Whether it’s true or not, almost every university admissions essay claims that the school in question is “ideal” for the applicant, and vice versa.
Actually PROVING this, however, can be a little more difficult, and giving vague or evasive reasons for an application only shows a lack of preparation on the applicant’s part. Take this dude for example…
“Brown will provide an optimal and intense regiment to help me catch the businessman’s way of thinking. I need to develop a systematic analytical skill set on how to motivate others and incorporate future recruits from varied areas such as sales, software design and data collection.”
Talk about a whole lot of NOTHING! This reads like the world’s most painful memo, complete with useless buzzwords and vague goals meant to look more impressive than meaningful. Worse, this coded language means that it’s completely unmemorable, which is bad news for an applicant that wants to stand out from the pack.
Furthermore, why Brown? We never get a sense that this applicant is particularly knowledgeable about this school or how it will help him in the future. He should be telling us about WHAT HE’LL LEARN and WHY IT WILL BE USEFUL to him in the future. After some thorough revisions and some key pieces advice from our team, however, this came around quite nicely…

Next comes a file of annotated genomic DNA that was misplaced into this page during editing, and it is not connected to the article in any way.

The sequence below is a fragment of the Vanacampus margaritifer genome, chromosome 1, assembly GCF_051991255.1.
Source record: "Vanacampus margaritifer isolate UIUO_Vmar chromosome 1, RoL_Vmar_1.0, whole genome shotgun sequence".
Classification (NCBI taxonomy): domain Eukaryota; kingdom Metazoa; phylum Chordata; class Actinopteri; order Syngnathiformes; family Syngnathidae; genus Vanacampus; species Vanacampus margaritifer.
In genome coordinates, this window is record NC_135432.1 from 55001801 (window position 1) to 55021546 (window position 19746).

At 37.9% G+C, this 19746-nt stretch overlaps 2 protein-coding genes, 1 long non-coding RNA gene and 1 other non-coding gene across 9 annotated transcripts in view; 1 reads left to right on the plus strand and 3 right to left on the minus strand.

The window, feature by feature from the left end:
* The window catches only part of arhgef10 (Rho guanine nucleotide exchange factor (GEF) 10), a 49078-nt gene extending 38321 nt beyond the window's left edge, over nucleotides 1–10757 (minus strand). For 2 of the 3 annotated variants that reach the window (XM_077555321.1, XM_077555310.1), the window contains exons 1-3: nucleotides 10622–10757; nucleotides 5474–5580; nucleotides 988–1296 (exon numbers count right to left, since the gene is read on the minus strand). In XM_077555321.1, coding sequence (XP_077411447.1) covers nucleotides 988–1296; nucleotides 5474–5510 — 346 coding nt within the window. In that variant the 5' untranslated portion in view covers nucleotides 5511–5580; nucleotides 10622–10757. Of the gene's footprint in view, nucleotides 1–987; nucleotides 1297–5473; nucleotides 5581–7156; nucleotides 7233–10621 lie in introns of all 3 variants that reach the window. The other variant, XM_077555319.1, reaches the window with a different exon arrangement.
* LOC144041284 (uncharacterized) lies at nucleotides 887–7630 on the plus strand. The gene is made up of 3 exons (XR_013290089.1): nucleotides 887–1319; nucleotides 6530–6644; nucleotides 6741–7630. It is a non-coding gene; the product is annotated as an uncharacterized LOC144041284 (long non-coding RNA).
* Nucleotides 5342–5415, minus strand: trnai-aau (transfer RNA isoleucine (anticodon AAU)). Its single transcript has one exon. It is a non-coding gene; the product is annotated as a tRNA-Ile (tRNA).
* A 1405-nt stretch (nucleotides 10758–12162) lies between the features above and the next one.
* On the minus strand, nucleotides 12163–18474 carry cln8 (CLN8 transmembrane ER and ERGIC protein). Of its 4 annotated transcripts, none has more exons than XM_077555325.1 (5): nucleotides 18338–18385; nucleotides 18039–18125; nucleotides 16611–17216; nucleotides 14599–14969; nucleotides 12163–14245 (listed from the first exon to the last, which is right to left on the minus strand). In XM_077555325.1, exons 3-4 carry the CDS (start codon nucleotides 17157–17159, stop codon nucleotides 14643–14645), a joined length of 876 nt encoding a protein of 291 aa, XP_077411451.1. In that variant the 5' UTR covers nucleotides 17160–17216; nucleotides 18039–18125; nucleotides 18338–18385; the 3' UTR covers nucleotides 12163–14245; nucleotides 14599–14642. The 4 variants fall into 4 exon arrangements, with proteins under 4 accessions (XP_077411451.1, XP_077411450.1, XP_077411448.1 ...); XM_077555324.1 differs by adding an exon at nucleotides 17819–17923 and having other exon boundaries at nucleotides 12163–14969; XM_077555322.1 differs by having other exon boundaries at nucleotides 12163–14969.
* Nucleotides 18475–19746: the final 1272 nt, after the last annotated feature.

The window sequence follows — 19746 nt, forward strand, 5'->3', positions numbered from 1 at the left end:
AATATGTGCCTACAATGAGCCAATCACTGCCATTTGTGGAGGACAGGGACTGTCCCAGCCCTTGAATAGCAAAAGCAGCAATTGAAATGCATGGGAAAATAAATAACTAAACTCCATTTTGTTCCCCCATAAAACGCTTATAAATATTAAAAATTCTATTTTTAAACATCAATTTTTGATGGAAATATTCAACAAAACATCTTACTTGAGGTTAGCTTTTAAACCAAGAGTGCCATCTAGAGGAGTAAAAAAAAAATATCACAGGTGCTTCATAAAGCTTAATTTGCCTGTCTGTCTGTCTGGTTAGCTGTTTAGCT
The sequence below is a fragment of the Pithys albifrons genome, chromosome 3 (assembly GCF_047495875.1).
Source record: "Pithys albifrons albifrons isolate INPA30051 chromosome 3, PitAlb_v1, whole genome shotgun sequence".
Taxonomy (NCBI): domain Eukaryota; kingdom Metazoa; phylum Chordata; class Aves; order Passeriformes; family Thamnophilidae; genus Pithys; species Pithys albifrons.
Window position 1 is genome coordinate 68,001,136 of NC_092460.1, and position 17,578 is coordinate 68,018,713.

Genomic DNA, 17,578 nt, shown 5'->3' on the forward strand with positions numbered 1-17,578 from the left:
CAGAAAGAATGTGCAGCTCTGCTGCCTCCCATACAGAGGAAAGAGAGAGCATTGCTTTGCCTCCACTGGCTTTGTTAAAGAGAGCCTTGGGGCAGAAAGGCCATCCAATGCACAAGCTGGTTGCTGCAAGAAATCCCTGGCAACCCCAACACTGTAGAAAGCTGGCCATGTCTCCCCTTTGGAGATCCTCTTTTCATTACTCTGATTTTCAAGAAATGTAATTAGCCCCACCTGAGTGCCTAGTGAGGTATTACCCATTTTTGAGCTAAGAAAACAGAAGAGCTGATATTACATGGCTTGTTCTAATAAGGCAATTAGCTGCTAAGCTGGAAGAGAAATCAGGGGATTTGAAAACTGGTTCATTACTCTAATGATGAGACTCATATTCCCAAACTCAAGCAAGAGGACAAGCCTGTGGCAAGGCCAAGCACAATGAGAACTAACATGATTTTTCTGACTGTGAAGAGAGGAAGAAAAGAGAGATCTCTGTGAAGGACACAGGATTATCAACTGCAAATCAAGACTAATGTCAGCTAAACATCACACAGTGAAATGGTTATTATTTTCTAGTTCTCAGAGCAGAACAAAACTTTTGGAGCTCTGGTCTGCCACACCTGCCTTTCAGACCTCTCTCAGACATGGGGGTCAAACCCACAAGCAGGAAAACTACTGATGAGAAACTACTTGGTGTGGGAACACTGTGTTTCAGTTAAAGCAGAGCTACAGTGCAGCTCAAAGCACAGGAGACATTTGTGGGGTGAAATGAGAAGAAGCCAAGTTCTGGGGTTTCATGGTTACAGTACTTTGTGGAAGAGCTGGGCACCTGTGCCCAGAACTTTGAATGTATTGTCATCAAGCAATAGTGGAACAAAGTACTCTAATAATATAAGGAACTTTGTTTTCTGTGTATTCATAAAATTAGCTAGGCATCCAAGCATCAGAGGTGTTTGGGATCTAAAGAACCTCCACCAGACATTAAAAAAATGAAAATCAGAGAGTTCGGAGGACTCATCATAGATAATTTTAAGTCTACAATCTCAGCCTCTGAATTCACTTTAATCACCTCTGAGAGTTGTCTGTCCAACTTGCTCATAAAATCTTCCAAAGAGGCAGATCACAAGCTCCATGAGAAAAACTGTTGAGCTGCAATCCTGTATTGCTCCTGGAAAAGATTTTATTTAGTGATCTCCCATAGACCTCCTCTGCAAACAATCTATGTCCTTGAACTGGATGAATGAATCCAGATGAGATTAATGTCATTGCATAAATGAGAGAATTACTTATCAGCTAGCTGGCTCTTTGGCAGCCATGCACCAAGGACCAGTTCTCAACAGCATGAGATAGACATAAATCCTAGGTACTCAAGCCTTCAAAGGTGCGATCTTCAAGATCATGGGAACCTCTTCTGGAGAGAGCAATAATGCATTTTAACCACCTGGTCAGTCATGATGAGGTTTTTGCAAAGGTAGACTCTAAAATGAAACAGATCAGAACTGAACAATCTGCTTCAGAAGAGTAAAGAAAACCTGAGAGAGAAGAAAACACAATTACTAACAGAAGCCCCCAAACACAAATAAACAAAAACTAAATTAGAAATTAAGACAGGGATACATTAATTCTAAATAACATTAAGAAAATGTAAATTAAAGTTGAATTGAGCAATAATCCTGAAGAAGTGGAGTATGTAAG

“Brown’s focus on case studies and marketing will help me think beyond existing models for my forthcoming online platform. Faculty such as Prof. Jeremy Grasso will provide invaluable instruction in conducting market research, managing cash flow and locating venture capital. I also need to develop know-how in raising and managing finances, marketing my platform and managing employees – areas specifically targeted by Brown’s Start-Up seminars.”
Ah yes. We’ve come a long way – let’s see what our writer changed.
First, he got specific, not only stating this school’s area of expertise but also showing us HOW IT WILL HELP HIM. He continued to demonstrate knowledge of the school’s curriculum and faculty and why they’re in the best position to help him achieve success. In this way, our candidate not only stood out from the rest of Brown’s applicants who couldn’t give a detailed reason for their application, but also he let the school know that he had a well developed plan and he maximized his space with a series of skills he intends to develop at Brown and HOW he plans to develop them.
And with that, there’s no room for Brown’s MBA admissions committee to wonder if this guy is a good fit for their program.
So to sum things up:
Stand out from other applicants by showing us that you KNOW why you’re applying to a school: don’t just list courses, show us why they’re right for you.
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